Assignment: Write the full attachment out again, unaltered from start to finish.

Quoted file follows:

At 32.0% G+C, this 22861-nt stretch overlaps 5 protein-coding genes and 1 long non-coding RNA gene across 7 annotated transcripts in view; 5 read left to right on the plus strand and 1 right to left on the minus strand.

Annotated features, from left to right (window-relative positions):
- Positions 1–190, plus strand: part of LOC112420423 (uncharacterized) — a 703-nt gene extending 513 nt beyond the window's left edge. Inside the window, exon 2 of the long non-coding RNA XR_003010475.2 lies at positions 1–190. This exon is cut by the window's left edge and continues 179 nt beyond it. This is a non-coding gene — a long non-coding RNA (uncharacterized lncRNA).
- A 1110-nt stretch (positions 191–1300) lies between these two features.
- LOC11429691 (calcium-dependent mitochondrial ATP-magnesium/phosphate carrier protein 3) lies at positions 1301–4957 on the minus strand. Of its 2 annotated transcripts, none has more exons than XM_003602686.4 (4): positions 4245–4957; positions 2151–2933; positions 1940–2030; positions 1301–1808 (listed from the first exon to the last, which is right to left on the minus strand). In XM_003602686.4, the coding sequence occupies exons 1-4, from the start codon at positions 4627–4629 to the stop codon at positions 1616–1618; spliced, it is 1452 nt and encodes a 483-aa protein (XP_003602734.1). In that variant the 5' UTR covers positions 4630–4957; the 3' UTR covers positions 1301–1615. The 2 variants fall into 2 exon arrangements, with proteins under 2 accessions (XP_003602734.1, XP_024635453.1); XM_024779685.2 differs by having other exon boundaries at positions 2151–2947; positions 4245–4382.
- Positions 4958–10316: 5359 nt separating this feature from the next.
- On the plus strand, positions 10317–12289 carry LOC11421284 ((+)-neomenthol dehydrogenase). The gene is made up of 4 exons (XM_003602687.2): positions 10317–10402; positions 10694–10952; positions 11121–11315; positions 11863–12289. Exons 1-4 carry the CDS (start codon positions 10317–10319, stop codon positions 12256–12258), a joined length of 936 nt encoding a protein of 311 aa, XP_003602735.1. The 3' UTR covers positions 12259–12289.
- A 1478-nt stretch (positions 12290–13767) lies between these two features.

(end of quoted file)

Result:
At 32.0% G+C, this 22861-nt stretch overlaps 5 protein-coding genes and 1 long non-coding RNA gene across 7 annotated transcripts in view; 5 read left to right on the plus strand and 1 right to left on the minus strand.

Annotated features, from left to right (window-relative positions):
- Positions 1–190, plus strand: part of LOC112420423 (uncharacterized) — a 703-nt gene extending 513 nt beyond the window's left edge. Inside the window, exon 2 of the long non-coding RNA XR_003010475.2 lies at positions 1–190. This exon is cut by the window's left edge and continues 179 nt beyond it. This is a non-coding gene — a long non-coding RNA (uncharacterized lncRNA).
- A 1110-nt stretch (positions 191–1300) lies between these two features.
- LOC11429691 (calcium-dependent mitochondrial ATP-magnesium/phosphate carrier protein 3) lies at positions 1301–4957 on the minus strand. Of its 2 annotated transcripts, none has more exons than XM_003602686.4 (4): positions 4245–4957; positions 2151–2933; positions 1940–2030; positions 1301–1808 (listed from the first exon to the last, which is right to left on the minus strand). In XM_003602686.4, the coding sequence occupies exons 1-4, from the start codon at positions 4627–4629 to the stop codon at positions 1616–1618; spliced, it is 1452 nt and encodes a 483-aa protein (XP_003602734.1). In that variant the 5' UTR covers positions 4630–4957; the 3' UTR covers positions 1301–1615. The 2 variants fall into 2 exon arrangements, with proteins under 2 accessions (XP_003602734.1, XP_024635453.1); XM_024779685.2 differs by having other exon boundaries at positions 2151–2947; positions 4245–4382.
- Positions 4958–10316: 5359 nt separating this feature from the next.
- On the plus strand, positions 10317–12289 carry LOC11421284 ((+)-neomenthol dehydrogenase). The gene is made up of 4 exons (XM_003602687.2): positions 10317–10402; positions 10694–10952; positions 11121–11315; positions 11863–12289. Exons 1-4 carry the CDS (start codon positions 10317–10319, stop codon positions 12256–12258), a joined length of 936 nt encoding a protein of 311 aa, XP_003602735.1. The 3' UTR covers positions 12259–12289.
- A 1478-nt stretch (positions 12290–13767) lies between these two features.